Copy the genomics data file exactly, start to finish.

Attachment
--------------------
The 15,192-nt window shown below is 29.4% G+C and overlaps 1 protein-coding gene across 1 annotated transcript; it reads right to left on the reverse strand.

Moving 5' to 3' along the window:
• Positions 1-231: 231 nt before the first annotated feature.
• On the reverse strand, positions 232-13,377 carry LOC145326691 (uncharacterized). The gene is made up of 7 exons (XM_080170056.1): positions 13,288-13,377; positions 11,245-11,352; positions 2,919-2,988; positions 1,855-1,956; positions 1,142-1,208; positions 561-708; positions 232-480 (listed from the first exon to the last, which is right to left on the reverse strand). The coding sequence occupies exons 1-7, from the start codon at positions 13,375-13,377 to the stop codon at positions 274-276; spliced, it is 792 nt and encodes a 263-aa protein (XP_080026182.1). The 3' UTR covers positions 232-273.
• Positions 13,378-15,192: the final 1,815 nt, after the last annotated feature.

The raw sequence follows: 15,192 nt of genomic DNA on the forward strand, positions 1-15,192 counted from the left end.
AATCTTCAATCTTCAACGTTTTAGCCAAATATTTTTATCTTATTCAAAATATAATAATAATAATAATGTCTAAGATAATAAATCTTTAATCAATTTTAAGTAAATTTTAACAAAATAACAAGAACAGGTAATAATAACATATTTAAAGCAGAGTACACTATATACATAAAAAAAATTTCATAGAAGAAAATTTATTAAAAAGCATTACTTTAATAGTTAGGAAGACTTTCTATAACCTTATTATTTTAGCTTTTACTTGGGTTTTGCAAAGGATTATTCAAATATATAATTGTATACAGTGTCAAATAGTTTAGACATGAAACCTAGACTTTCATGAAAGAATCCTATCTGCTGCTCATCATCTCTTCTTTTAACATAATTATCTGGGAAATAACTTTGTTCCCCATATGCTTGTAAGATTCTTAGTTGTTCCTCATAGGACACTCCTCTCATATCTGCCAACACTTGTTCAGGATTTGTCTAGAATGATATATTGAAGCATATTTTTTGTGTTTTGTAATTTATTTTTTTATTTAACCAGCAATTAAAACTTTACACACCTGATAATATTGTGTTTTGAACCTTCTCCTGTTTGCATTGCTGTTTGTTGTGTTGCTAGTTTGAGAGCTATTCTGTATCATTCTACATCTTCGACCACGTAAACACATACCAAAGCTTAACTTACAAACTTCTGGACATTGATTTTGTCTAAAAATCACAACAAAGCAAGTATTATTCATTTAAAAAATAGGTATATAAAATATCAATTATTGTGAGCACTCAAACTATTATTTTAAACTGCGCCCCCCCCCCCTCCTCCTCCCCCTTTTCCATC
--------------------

The 15,192-nt window shown below is 29.4% G+C and overlaps 1 protein-coding gene across 1 annotated transcript; it reads right to left on the reverse strand.

Moving 5' to 3' along the window:
• Positions 1-231: 231 nt before the first annotated feature.
• On the reverse strand, positions 232-13,377 carry LOC145326691 (uncharacterized). The gene is made up of 7 exons (XM_080170056.1): positions 13,288-13,377; positions 11,245-11,352; positions 2,919-2,988; positions 1,855-1,956; positions 1,142-1,208; positions 561-708; positions 232-480 (listed from the first exon to the last, which is right to left on the reverse strand). The coding sequence occupies exons 1-7, from the start codon at positions 13,375-13,377 to the stop codon at positions 274-276; spliced, it is 792 nt and encodes a 263-aa protein (XP_080026182.1). The 3' UTR covers positions 232-273.
• Positions 13,378-15,192: the final 1,815 nt, after the last annotated feature.

The raw sequence follows: 15,192 nt of genomic DNA on the forward strand, positions 1-15,192 counted from the left end.
AATCTTCAATCTTCAACGTTTTAGCCAAATATTTTTATCTTATTCAAAATATAATAATAATAATAATGTCTAAGATAATAAATCTTTAATCAATTTTAAGTAAATTTTAACAAAATAACAAGAACAGGTAATAATAACATATTTAAAGCAGAGTACACTATATACATAAAAAAAATTTCATAGAAGAAAATTTATTAAAAAGCATTACTTTAATAGTTAGGAAGACTTTCTATAACCTTATTATTTTAGCTTTTACTTGGGTTTTGCAAAGGATTATTCAAATATATAATTGTATACAGTGTCAAATAGTTTAGACATGAAACCTAGACTTTCATGAAAGAATCCTATCTGCTGCTCATCATCTCTTCTTTTAACATAATTATCTGGGAAATAACTTTGTTCCCCATATGCTTGTAAGATTCTTAGTTGTTCCTCATAGGACACTCCTCTCATATCTGCCAACACTTGTTCAGGATTTGTCTAGAATGATATATTGAAGCATATTTTTTGTGTTTTGTAATTTATTTTTTTATTTAACCAGCAATTAAAACTTTACACACCTGATAATATTGTGTTTTGAACCTTCTCCTGTTTGCATTGCTGTTTGTTGTGTTGCTAGTTTGAGAGCTATTCTGTATCATTCTACATCTTCGACCACGTAAACACATACCAAAGCTTAACTTACAAACTTCTGGACATTGATTTTGTCTAAAAATCACAACAAAGCAAGTATTATTCATTTAAAAAATAGGTATATAAAATATCAATTATTGTGAGCACTCAAACTATTATTTTAAACTGCGCCCCCCCCCCCTCCTCCTCCCCCTTTTCCATC